Film Edumacation: “Alphaville”


If you find yourself in the LA area this weekend and want to treat yourself to rare, cinematic history, wander down to Landmark’s Nuart theatre to catch Jean-Luc Godard’s ALPHAVILLE.

I don’t know how many can say they’ve seen a French New Wave sci-fi film noir movie, and for that reason alone, ALPHAVILLE is unique and worth checking out.


The movie came out originally in 1965, and until Rialto’s brand new DCP restoration of the print, ALPHAVILLE had been practically lost to audiences. Jean-Luc Godard is widely regarded as one of the finest filmmakers ever, and at the very least, easily one of the most influential, thanks to his part in the La Nouvelle Vague (or New Wave). He’s known for innumerable films, like PIERROT LE FOU and BREATHLESS, and with ALPHAVILLE, he presents a neo-noir version of the future, or “A strange adventure of Lemmy Caution,” which is literally the name of the main character, played by ex-patriot American actor Eddie Constantine (THE LONG GOOD FRIDAY, EUROPA), dressed like Humphrey Bogart.


I wouldn’t say the themes and philosophy of ALPHAVILLE are subtle, as Lemmy drives into town (from the mysterious “Outlands”) in his Ford Galaxie, posing as a reporter in order to destroy the nefarious super computer Alpha 60, created by Professor Leonard Nosferatu, AKA Leonard von Braun (Howard Vernon). Within moments of arriving in town, it’s clear this isn’t your normal metropolis, as words are continually removed from the Bible/Dictionary (like George Orwell’s Newspeak in 1984), becoming words, feelings, emotions that society can no longer articulate without retribution. Citizens are executed for illogical behavior, like a husband crying after his wife’s death. No one asks “Why?”, and everyone responds “I’m fine thanks, don’t mention it” to practically everything. Oh, and because this is a sci-fi movie in the 1960’s, there are still women around only to satisfy the sexual whims of man (some referred to as a “Seductress Third Class”) .

Anna Karina in Jean-Luc Godard's ALPHAVILLE (1965). Courtesy: Rialto Pictures

Luckily, Lemmy Caution only has eyes for one woman, and who can blame him when that woman is Anna Karina (above, and forever in our hearts), Godard’s muse and wife (she famously refused to be naked for a cameo in BREATHLESS when they first met, and married one year later). Karina plays Natacha von Braun, your prototypical femme fatale with conflicting, mysterious and potentially dastardly allegiances, thanks to being Professor von Braun’s daughter.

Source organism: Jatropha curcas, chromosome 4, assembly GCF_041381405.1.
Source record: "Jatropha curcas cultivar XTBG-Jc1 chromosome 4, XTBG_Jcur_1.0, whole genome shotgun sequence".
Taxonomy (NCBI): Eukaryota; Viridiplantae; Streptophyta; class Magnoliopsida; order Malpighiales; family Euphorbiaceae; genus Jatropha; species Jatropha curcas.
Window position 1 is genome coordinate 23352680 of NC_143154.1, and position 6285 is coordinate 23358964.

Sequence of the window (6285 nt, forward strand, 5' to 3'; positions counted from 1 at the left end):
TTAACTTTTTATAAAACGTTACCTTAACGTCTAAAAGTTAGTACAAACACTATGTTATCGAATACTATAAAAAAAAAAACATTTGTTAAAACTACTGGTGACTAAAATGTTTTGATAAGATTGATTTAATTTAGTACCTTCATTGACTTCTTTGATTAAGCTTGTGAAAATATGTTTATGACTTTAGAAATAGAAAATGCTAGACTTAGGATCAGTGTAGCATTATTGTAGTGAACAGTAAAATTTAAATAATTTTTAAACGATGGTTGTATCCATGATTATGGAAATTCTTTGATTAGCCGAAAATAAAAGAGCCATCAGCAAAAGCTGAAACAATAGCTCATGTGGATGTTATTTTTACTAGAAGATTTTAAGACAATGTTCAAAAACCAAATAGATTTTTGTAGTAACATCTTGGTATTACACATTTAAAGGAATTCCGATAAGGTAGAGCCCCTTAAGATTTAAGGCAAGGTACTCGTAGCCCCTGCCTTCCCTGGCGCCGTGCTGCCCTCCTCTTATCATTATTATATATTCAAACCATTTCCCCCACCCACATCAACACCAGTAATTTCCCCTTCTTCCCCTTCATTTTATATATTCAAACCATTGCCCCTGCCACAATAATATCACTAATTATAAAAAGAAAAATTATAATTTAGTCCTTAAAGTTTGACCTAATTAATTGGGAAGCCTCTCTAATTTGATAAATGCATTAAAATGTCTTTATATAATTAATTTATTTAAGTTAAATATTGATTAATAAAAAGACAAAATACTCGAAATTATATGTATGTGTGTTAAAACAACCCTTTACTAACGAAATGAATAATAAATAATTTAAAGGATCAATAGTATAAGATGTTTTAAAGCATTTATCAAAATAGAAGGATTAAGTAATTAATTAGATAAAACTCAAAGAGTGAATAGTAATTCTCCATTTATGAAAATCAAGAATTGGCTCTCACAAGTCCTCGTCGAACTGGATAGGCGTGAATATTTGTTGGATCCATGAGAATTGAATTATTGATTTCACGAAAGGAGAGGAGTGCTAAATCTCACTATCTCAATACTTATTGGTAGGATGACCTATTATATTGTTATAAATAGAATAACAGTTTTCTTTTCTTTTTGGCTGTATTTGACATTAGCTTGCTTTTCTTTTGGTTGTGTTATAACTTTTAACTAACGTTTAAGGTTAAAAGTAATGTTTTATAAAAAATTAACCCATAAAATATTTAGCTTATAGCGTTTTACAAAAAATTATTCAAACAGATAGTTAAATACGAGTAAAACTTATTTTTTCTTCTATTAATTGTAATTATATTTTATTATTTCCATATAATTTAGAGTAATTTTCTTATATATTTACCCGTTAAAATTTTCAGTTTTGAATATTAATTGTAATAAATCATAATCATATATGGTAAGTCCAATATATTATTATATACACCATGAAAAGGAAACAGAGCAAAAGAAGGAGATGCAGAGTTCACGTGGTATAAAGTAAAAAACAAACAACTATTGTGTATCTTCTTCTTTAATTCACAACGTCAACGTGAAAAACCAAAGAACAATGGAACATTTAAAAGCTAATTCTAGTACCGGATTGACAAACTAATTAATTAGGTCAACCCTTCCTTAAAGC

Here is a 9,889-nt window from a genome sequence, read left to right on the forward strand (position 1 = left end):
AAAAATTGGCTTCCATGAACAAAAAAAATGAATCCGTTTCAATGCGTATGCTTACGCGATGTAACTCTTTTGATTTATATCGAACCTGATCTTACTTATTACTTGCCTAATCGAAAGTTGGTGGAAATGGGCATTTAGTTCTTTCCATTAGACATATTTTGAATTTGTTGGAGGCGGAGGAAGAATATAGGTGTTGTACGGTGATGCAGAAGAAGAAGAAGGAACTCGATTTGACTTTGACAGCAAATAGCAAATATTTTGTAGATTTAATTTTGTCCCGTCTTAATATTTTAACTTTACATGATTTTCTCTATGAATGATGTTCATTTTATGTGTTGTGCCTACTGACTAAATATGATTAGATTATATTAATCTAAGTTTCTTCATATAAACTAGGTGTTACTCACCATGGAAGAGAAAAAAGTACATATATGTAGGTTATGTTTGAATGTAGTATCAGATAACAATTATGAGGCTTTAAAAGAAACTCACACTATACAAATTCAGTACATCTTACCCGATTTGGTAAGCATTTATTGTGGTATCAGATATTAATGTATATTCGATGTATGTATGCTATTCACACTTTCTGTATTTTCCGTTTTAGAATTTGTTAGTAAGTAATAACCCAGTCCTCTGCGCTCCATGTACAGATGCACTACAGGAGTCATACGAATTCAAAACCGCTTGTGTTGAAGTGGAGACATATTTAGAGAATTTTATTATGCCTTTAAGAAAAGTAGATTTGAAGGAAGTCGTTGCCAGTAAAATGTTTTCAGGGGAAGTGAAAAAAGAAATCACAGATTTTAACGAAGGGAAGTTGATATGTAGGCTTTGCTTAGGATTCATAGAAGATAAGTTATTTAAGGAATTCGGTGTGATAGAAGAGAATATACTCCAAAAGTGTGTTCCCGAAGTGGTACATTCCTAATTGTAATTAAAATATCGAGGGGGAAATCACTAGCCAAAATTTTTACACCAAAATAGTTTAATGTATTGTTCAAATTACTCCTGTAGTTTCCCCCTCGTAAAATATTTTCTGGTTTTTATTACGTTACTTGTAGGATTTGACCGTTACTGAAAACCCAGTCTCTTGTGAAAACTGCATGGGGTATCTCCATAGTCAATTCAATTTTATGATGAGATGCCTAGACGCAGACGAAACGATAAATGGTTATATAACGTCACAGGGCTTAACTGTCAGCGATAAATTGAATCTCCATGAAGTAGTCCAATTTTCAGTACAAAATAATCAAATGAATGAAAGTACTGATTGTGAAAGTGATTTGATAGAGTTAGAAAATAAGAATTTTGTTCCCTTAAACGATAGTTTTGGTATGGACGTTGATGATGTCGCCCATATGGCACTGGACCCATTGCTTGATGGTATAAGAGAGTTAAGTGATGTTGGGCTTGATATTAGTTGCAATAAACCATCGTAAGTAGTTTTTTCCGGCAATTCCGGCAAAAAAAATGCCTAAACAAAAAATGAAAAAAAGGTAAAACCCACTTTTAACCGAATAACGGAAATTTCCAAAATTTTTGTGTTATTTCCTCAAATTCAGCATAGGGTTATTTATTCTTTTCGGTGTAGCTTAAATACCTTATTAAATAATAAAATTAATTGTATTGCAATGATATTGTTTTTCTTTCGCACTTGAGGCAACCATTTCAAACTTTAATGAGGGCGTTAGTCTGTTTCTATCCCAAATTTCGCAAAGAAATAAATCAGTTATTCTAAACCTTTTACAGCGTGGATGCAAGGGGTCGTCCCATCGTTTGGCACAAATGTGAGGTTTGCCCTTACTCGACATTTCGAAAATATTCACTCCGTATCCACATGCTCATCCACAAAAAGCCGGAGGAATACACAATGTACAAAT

They fall in love…or maybe not…as the machinations of the plot have become all too familiar to audiences nowadays, but in 1965, this was heady, powerful stuff. The idea that a society could be ruled by a malicious computer was only just infiltrating our conscience. Nigh fifty years later, we’re still fascinated by artificial intelligence, with mixed results (hello, TRANSCENDANCE).

Thanks to the restoration and the suffocating, shadowy black and white footage, ALPHAVILLE is beautiful to look at, with some truly fantastic camera work. Because Caution is posing as a journalist, he’s continually taking flash photography, an over-the-top, but effective way to jolt the audience, to flood the proceedings with bursts of light, to uncover the sinister underpinnings of this dystopian world in which the individual self has been torn asunder long ago. In going undercover as a reporter, Lemmy becomes one, displaying devotion to a journalist’s primary objective: revealing the truth.


The imposing and foreboding voice of Alpha 60 absolutely sounds like the bounty hunter Boushh (the one Princess Leia disguises herself as in RETURN OF THE JEDI to save Han Solo), or Boushh absolutely sounds like it, as ALPHAVILLE drips in BRAVE NEW WORLD-ian mood and tenor, buoyed by a crescendoing score from Paul Mizraki.

Anna Karina in Jean-Luc Godard's ALPHAVILLE (1965). Courtesy: Rialto Pictures

Unsurprisingly, ALPHAVILLE is bizarre, confusing and bewildering throughout (read: over my head; this is a New Wave film from Jean-Luc Godard), but the central motifs are ones we’ve seen in science fiction often in the fifty years since this film first was made, and make for a worthy sojourn to the cineplex, should you have the opportunity to see it.

For more information on Rialto’s DCP restoration and the film itself, check out their website. If you’re not in the LA area and still want to take in this picture, you may still be in luck! ALPHAVILLE is traveling across the country at select theatres. Here’s the schedule.

ALPHAVILLE opens Friday, April 25, 2014 at Landmark’s Nuart Theatre, showing through Thursday, May 1, 2014 for an exclusive one-week engagement. Showtimes are Fri-Mon: 12:00, 2:30, 5:00, 7:30 & 9:50; Tues-Thurs: 5:00, 7:30 & 9:50. Landmark’s Nuart Theatre is at 11272 Santa Monica Boulevard, just west of the 405 Freeway, in West Los Angeles. For more program information, call 310-281-8223. Check out Landmark’s website today.

Anna Karina in Jean-Luc Godard's ALPHAVILLE (1965). Courtesy: Rialto Pictures

Bookmark the permalink.

Leave a Reply

Your email address will not be published. Required fields are marked *